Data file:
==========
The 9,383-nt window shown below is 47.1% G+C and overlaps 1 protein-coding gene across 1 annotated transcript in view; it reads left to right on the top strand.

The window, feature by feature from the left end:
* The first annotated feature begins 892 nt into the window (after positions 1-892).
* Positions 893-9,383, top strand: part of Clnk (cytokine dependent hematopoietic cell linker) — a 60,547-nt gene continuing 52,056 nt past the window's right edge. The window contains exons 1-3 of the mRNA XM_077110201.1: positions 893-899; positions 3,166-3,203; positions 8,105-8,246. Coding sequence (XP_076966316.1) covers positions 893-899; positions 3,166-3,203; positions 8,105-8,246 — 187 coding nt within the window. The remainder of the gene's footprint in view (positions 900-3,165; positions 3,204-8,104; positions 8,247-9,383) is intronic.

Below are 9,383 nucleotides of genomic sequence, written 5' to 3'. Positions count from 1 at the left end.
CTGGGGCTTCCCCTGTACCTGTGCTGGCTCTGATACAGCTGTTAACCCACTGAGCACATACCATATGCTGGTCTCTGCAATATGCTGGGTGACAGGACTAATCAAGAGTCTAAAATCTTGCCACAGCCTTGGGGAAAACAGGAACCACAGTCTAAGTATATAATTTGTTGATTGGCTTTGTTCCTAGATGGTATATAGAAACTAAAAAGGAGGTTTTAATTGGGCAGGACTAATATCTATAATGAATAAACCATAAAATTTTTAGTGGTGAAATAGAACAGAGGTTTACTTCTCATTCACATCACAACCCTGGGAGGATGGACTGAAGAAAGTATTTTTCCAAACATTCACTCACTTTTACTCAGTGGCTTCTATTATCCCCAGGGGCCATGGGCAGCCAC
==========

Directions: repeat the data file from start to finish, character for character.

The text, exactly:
The 9,383-nt window shown below is 47.1% G+C and overlaps 1 protein-coding gene across 1 annotated transcript in view; it reads left to right on the top strand.

The window, feature by feature from the left end:
* The first annotated feature begins 892 nt into the window (after positions 1-892).
* Positions 893-9,383, top strand: part of Clnk (cytokine dependent hematopoietic cell linker) — a 60,547-nt gene continuing 52,056 nt past the window's right edge. The window contains exons 1-3 of the mRNA XM_077110201.1: positions 893-899; positions 3,166-3,203; positions 8,105-8,246. Coding sequence (XP_076966316.1) covers positions 893-899; positions 3,166-3,203; positions 8,105-8,246 — 187 coding nt within the window. The remainder of the gene's footprint in view (positions 900-3,165; positions 3,204-8,104; positions 8,247-9,383) is intronic.

Below are 9,383 nucleotides of genomic sequence, written 5' to 3'. Positions count from 1 at the left end.
CTGGGGCTTCCCCTGTACCTGTGCTGGCTCTGATACAGCTGTTAACCCACTGAGCACATACCATATGCTGGTCTCTGCAATATGCTGGGTGACAGGACTAATCAAGAGTCTAAAATCTTGCCACAGCCTTGGGGAAAACAGGAACCACAGTCTAAGTATATAATTTGTTGATTGGCTTTGTTCCTAGATGGTATATAGAAACTAAAAAGGAGGTTTTAATTGGGCAGGACTAATATCTATAATGAATAAACCATAAAATTTTTAGTGGTGAAATAGAACAGAGGTTTACTTCTCATTCACATCACAACCCTGGGAGGATGGACTGAAGAAAGTATTTTTCCAAACATTCACTCACTTTTACTCAGTGGCTTCTATTATCCCCAGGGGCCATGGGCAGCCAC